In addition, VDC found this forecasted growth in SDR technology to be driven by the ease of adapting or retrofitting products to or evolving air interface standards; potential margin improvement for OEM equipment manufacturers from developing products on a common hardware delivery platform; and improvements in product development cost and time to market.

The commercial world has many examples of SDR, yet the systems with the most capability reside in the military and not just the JTRS program.

Examples of SDR outside of JTRS but in the defense community include: the Digital Modular Radio from General Dynamics C4 Systems in Scottsdale Ariz.; the Falcon II and III radios from Harris RF; and research-and-development efforts in the European Community, Pucker says.

Digital Modular Radio

The Digital Modular Radio (DMR) replaces several legacy radios with one system on board various U.S. Navy surface ships and submarines. General Dynamics won another $23 million contract from the Navy this summer for more DMRs. General Dynamics is also one of the prime contractors on the JTRS program.

A U.S. Marine holds the RF-7800S Secure Personal Radio from Harris RF in Rochester, N.Y.
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The system replaces 14 racks of legacy radios with one system; on certain platforms it can reduce equipment space requirements by more than 50 percent. The software-defined DMRs communicate with ultra-high frequency SATCOM, SINCGARS, line-of-sight, and high-frequency radios. Deliveries on the contract are scheduled to begin in mid-2009 and continue though 2010.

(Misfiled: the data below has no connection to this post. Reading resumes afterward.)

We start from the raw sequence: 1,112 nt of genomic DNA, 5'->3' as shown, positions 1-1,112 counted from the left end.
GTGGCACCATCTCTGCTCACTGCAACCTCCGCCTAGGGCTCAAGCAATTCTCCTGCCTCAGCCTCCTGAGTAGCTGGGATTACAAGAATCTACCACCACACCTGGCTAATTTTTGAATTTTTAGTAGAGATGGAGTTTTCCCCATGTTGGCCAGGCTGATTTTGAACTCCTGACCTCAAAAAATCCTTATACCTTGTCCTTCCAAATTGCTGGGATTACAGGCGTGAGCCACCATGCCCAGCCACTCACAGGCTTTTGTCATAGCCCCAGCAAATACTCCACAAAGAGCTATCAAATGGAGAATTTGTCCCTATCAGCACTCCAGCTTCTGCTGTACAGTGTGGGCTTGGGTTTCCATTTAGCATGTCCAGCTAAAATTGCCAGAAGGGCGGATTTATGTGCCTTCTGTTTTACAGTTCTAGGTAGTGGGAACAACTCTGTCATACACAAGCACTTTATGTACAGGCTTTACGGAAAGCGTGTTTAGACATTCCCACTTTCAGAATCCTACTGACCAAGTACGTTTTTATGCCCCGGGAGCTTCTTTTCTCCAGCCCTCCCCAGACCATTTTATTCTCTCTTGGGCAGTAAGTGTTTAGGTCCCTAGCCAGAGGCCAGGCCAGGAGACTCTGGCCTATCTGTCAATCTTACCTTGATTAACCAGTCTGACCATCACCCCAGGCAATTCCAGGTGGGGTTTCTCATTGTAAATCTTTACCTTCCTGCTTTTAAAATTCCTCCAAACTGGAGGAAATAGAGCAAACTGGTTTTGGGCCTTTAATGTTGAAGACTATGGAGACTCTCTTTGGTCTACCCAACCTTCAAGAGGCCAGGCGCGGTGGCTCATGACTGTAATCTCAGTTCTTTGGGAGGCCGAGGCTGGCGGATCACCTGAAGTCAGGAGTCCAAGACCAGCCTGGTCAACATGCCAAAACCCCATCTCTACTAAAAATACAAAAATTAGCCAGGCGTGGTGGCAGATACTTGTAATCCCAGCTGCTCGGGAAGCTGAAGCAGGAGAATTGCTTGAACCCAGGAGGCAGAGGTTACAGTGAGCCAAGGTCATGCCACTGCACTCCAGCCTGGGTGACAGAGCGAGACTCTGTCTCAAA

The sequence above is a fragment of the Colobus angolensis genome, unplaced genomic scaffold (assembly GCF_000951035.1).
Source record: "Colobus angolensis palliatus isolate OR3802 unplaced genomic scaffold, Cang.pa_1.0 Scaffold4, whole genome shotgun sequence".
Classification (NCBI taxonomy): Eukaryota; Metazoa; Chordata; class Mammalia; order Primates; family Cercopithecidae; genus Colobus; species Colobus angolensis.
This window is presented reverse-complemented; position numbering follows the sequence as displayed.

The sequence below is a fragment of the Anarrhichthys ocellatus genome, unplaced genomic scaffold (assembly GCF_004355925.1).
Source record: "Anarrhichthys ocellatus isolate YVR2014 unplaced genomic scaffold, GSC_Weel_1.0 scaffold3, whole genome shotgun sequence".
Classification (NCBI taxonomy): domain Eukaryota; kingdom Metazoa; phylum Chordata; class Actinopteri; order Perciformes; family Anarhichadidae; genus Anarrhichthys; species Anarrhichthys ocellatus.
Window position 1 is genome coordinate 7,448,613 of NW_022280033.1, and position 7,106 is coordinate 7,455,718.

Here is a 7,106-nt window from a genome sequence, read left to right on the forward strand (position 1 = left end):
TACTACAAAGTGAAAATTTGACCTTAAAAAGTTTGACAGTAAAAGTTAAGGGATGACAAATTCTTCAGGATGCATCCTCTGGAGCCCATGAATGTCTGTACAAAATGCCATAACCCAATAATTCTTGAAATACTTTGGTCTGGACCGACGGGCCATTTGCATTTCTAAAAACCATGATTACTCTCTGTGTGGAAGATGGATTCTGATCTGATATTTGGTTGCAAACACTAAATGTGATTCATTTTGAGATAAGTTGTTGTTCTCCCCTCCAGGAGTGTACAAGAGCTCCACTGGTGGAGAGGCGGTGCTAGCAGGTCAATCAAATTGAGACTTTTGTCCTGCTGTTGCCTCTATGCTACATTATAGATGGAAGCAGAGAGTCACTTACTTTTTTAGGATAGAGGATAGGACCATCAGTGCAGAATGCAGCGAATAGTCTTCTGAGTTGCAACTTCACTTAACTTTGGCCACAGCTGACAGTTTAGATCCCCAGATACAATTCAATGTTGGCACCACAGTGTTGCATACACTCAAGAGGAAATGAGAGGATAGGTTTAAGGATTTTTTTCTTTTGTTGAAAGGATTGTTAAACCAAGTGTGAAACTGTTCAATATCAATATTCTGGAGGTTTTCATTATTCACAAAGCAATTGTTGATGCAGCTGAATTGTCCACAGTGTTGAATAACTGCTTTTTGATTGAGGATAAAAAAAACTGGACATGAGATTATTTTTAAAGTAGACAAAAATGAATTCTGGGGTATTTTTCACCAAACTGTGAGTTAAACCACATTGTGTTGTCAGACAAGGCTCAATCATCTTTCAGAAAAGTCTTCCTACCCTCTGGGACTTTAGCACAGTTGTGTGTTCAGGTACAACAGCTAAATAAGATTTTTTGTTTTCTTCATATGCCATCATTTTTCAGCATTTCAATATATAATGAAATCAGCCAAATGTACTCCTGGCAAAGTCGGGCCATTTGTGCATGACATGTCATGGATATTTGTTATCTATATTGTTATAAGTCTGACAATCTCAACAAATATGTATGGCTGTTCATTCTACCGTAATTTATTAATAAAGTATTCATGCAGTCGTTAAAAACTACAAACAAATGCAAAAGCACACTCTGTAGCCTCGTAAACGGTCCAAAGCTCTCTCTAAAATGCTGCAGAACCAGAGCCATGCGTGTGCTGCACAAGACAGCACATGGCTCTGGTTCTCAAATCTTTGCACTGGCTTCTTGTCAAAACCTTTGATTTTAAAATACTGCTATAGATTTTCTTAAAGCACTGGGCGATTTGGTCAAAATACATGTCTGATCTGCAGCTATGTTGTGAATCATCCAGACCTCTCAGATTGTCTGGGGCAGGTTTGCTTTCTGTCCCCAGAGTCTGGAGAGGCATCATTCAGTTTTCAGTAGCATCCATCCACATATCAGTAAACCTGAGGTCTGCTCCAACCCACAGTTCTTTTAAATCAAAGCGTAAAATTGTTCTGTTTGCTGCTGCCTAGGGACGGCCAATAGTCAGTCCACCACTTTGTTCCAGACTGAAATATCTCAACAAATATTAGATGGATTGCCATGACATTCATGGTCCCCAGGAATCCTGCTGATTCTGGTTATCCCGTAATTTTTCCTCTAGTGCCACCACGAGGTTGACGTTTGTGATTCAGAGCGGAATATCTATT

DMR is deployed on several Navy attack submarines, aircraft carriers, destroyers, and one amphibious transport dock. The first deployment was in 2004 aboard the guided missile destroyer USS Chung-Hoon.

The system is controlled, either locally or across the network, by a user-friendly Windows-based human-machine interface. The DMR system integrates RF communications from 2 MHz to 2 GHz, security, peripheral control, ancillaries, computing, and networking into one system. This open-architecture technology helps the Navy switch to its IT21 FORCEnet vision of network-centric warfare.

The General Dynamics Wireless Information Transfer System (WITS) technology led to the development of the U.S. Navy’s DMR set. About 750 software-defined channels capable of 2 MHz to 2 GHz operation have been delivered.

“By replacing what used to be racks of radios and encryption equipment, one DMR represents considerable savings in size, weight, and power to the Navy,” says Chris Brady, vice president of assured communications for General Dynamics C4 Systems. “The expertise we’ve gained from executing on the DMR program is particularly relevant as we work with Lockheed Martin in the development of the Airborne and Maritime/Fixed Station component of the Joint Tactical Radio System.”

The DMR contracting office is the Space and Naval Warfare Systems Command, working on behalf of the Navy’s program executive office for command, control, communications, computers, and intelligence in San Diego.

Harris Falcon II and III radios

While DMR brings SDR capability to Navy platforms, the Falcon line of radios from Harris RF is delivering SDR capability to U.S. ground forces. The Falcon II is one of the best-selling radios in the world, deployed to ground forces worldwide, including Iraq and Afghanistan, says Harris RF spokesman Ben Rand.

One Falcon II application is in mine-resistant ambush-protected vehicles or MRAPs, Rand says. “It is accurate to state that we have installed about 10,000 radio systems in MRAP vehicles made by all the services—Army, Navy, Air Force, and Marines.”